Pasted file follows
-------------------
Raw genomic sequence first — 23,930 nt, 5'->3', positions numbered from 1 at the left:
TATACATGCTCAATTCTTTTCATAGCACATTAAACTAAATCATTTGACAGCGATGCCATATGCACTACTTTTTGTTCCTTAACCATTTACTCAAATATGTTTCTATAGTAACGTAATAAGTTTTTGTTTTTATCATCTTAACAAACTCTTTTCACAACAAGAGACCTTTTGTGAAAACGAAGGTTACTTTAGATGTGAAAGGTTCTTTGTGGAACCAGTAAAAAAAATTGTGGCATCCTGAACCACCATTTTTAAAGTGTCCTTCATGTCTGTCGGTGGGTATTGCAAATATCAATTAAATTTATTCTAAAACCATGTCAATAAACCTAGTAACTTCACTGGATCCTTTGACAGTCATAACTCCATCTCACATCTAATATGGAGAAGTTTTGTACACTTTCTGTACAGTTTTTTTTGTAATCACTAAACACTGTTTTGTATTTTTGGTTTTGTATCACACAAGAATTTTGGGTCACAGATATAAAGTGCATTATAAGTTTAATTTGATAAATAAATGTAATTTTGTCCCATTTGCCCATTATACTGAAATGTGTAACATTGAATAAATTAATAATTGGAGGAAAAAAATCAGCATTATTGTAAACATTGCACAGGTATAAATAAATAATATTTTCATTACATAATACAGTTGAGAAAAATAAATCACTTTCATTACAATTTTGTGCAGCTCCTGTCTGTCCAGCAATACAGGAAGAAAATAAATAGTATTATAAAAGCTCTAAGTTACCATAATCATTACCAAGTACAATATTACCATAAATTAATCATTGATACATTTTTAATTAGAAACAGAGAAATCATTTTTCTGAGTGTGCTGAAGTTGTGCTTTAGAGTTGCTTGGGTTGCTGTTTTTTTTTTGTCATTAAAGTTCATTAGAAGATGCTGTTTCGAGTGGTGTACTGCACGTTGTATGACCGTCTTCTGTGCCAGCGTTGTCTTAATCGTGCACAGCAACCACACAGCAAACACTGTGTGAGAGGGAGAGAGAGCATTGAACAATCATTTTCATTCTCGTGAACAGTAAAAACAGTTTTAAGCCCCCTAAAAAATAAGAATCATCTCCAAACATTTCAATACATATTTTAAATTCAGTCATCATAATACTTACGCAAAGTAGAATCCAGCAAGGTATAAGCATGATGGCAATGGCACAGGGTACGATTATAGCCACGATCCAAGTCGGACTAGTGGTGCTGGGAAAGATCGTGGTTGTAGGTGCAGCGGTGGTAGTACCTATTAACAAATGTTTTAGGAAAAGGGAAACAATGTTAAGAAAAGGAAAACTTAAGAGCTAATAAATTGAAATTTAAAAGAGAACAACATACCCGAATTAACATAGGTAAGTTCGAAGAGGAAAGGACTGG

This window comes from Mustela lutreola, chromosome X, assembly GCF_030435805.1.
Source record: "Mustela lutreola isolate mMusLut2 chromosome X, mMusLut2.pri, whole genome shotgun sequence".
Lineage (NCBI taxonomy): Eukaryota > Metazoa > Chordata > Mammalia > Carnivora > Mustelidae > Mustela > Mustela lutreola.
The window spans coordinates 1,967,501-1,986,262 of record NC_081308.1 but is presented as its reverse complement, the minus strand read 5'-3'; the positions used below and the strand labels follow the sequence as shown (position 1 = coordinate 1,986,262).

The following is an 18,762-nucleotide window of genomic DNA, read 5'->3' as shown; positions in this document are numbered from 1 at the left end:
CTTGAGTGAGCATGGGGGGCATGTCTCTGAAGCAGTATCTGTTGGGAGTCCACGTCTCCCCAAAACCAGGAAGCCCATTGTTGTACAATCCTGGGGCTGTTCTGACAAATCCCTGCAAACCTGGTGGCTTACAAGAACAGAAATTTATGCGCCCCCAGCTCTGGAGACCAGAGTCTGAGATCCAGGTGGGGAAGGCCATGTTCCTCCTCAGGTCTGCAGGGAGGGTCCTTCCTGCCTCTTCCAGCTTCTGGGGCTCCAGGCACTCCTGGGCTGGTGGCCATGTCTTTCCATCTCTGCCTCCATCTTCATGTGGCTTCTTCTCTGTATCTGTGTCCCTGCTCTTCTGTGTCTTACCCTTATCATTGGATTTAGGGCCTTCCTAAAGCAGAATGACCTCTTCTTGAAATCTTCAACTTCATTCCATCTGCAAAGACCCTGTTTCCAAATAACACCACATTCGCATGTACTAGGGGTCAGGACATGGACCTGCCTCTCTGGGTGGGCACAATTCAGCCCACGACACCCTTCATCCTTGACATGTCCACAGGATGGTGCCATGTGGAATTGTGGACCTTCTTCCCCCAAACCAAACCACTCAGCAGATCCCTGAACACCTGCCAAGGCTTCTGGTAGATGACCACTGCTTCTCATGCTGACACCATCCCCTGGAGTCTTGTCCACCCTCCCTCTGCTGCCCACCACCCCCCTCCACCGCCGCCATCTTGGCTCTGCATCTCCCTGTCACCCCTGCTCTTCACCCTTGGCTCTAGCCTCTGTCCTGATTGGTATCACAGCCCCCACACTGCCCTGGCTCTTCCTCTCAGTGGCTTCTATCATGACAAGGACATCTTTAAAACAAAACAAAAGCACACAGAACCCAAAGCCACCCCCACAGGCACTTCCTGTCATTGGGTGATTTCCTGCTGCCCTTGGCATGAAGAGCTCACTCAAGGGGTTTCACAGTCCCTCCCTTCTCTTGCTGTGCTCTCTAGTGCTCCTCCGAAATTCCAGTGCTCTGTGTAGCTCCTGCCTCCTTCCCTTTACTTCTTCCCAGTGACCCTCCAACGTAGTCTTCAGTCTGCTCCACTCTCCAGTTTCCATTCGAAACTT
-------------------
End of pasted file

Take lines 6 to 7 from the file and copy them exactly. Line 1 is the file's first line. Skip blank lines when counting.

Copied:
The window spans coordinates 1,967,501-1,986,262 of record NC_081308.1 but is presented as its reverse complement, the minus strand read 5'-3'; the positions used below and the strand labels follow the sequence as shown (position 1 = coordinate 1,986,262).

The following is an 18,762-nucleotide window of genomic DNA, read 5'->3' as shown; positions in this document are numbered from 1 at the left end: